Houston Family Arts Center Mining Theater Gold in a Strip Mall
Some of the cast of Kissless
Photo courtesy of HFAC
This week, the Houston Family Arts Center became the first theater in Texas to receive an award from the American Association of Community Theatre.
Is it the polished productions, the talented actors, the teaching academy or the entrepreneurial spirit that gained them this recognition? Or all of them?
It surely can't be the catchy name, since "HFAC" doesn't have the memorability, for example, of "Stark Naked Theatre." HFAC is an acronym for Houston Family Arts Center, but the full name, while eminently descriptive, has about as much dramatic verve as a recipe.
Nor can it be its imposing facade, as HFAC is in a strip mall at 10760 Grant Road, just off Jones Road.
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But inside the unimpressive entrance lies a handsome theater, comfortable seats, good sightlines, tiered seating and a sense of destiny. While HFAC Executive Director Bob Clark might not make that claim, I'll make it for him, based on my seeing a large number of its productions in the past 15 months.
The modest-sized stage recently held The Sound of Music, and it served equally well for a brilliant, amusing murder mystery by Ron Urbinati which HFAC commissioned, Death by Design. The facility also has a rehearsal space, and multiple classrooms, for its Actors Academy has programs designed to develop the acting skills of children, and adults as well.
The American Association of Community Theatre is a national organization of 7,000 community not-for-profit theaters which annually awards its Twink Lynch Award (named for a past president) to a theater for successfully completing major steps in new directions, expanding services to its community or moving to the next level of organizational development.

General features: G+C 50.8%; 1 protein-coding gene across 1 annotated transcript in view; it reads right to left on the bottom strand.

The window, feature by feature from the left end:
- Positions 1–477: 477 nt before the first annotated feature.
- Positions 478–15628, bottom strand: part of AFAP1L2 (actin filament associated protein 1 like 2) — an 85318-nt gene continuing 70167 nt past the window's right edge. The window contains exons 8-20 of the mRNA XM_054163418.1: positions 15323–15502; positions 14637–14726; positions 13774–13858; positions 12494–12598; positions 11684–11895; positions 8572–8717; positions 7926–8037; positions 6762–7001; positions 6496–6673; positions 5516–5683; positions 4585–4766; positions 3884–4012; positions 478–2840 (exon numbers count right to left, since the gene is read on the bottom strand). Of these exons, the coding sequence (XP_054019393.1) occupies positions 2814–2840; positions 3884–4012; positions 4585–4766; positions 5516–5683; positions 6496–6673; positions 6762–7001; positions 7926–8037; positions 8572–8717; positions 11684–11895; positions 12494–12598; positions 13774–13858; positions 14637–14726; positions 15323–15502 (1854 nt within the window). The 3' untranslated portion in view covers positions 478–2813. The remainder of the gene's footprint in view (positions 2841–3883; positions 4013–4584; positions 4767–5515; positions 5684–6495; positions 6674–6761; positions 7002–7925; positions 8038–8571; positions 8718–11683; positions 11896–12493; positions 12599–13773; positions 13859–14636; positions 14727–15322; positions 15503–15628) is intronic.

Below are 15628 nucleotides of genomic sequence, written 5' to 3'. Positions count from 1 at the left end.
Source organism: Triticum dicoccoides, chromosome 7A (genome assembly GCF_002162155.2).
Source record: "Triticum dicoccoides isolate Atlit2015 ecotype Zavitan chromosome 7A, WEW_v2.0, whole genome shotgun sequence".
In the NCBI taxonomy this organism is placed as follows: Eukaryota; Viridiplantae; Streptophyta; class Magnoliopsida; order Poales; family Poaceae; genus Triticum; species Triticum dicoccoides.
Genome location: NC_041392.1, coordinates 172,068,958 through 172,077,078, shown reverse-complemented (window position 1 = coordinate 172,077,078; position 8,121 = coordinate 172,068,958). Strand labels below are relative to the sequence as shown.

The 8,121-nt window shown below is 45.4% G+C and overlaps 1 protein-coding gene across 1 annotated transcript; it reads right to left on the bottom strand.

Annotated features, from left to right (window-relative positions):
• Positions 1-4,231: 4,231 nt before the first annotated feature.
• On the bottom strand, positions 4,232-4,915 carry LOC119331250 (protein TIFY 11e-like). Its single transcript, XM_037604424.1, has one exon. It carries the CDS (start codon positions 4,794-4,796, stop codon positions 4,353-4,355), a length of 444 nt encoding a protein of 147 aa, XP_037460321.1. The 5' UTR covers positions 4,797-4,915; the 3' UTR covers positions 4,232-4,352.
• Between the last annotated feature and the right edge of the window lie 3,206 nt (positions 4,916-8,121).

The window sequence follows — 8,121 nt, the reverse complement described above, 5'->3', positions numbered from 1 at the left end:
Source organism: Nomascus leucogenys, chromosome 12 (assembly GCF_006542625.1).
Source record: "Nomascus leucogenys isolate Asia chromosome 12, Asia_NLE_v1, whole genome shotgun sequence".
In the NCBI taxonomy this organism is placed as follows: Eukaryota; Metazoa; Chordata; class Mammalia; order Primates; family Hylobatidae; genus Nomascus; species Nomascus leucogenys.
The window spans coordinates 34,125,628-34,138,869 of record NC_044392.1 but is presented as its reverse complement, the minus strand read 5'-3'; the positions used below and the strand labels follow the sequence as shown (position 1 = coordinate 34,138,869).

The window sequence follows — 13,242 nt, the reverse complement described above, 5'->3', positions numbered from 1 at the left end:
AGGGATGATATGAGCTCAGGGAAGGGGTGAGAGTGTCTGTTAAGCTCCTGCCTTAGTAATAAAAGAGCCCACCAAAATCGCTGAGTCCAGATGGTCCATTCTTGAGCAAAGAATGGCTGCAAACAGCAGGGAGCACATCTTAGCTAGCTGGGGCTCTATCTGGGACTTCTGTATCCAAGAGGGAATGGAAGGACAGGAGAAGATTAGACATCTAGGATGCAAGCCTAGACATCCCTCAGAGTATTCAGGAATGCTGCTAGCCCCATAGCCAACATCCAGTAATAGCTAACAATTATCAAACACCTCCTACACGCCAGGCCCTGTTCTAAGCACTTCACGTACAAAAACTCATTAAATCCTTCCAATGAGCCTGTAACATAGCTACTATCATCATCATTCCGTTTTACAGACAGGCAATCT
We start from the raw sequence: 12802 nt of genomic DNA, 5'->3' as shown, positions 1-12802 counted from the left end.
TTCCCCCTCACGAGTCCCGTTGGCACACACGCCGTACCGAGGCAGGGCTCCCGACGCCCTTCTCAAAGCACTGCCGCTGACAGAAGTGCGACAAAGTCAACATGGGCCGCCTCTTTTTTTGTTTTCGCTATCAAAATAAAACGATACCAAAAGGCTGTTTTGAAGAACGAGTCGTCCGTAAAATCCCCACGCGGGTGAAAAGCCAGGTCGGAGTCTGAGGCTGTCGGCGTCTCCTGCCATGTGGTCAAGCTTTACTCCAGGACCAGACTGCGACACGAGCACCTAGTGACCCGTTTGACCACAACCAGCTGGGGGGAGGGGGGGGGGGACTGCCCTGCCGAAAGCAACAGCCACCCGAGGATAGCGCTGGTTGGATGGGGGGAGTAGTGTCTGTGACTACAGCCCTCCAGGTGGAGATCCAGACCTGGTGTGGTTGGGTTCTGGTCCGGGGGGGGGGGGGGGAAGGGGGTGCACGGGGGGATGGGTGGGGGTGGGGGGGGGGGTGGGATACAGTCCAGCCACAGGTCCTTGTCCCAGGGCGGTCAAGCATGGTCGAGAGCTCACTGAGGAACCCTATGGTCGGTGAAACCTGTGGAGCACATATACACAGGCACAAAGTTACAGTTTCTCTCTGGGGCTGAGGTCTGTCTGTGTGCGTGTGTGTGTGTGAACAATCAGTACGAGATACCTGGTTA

HFAC is the first Texas theater to be so honored. Besides commissioning an original play, HFAC staged an original musical, Kissless, by Houston author Chance McClain, and when it was accepted for the New York Musical Theatre Festival, cast it locally for a three-week run off-B'way at St. Clement's in the Times Square theater district.
HFAC also sometimes uses the 450-seat Berry Center Theatre for productions such as the recent Seussical the Musical, with a cast of 57.
HFAC is certainly a book that can't be judged by its cover, or by its modest admission prices, for its professional level of entertainment is high indeed. Its choice of plays is selected with keen intelligence, though deliberately not "edgy," and it styles its productions with panache and polish. It is a gem in the vibrant Houston theater scene, and it shines brightly in Northwest Houston. It might even be a good idea for those living (gulp! -- dare I say it?) inside the Loop to make the pilgrimage. But, hey, don't take my word for it, check it out yourself.
HFAC's next production is the fast-paced farce The 39 Steps, a send-up of Alfred-Hitchcock-style suspense thrillers. It will be performed April 13 to 29, with information at www.houstonfac.com or at 281-685-6374.
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